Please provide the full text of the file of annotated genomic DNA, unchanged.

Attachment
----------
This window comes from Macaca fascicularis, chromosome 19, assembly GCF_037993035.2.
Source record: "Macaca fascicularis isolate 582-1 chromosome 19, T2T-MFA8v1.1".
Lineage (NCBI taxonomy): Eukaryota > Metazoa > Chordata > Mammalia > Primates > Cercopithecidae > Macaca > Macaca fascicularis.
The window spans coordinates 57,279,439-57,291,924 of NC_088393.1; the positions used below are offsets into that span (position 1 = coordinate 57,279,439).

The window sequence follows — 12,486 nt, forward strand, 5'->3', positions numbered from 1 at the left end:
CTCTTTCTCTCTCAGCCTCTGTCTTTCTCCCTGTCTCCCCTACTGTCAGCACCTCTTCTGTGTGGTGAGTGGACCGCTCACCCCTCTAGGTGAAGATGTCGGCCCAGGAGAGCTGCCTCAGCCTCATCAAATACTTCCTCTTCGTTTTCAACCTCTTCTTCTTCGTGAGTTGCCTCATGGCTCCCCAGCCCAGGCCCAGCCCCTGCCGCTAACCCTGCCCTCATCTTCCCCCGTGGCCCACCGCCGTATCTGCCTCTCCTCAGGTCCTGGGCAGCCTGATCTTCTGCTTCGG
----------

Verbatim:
This window comes from Macaca fascicularis, chromosome 19, assembly GCF_037993035.2.
Source record: "Macaca fascicularis isolate 582-1 chromosome 19, T2T-MFA8v1.1".
Lineage (NCBI taxonomy): Eukaryota > Metazoa > Chordata > Mammalia > Primates > Cercopithecidae > Macaca > Macaca fascicularis.
The window spans coordinates 57,279,439-57,291,924 of NC_088393.1; the positions used below are offsets into that span (position 1 = coordinate 57,279,439).

The window sequence follows — 12,486 nt, forward strand, 5'->3', positions numbered from 1 at the left end:
CTCTTTCTCTCTCAGCCTCTGTCTTTCTCCCTGTCTCCCCTACTGTCAGCACCTCTTCTGTGTGGTGAGTGGACCGCTCACCCCTCTAGGTGAAGATGTCGGCCCAGGAGAGCTGCCTCAGCCTCATCAAATACTTCCTCTTCGTTTTCAACCTCTTCTTCTTCGTGAGTTGCCTCATGGCTCCCCAGCCCAGGCCCAGCCCCTGCCGCTAACCCTGCCCTCATCTTCCCCCGTGGCCCACCGCCGTATCTGCCTCTCCTCAGGTCCTGGGCAGCCTGATCTTCTGCTTCGG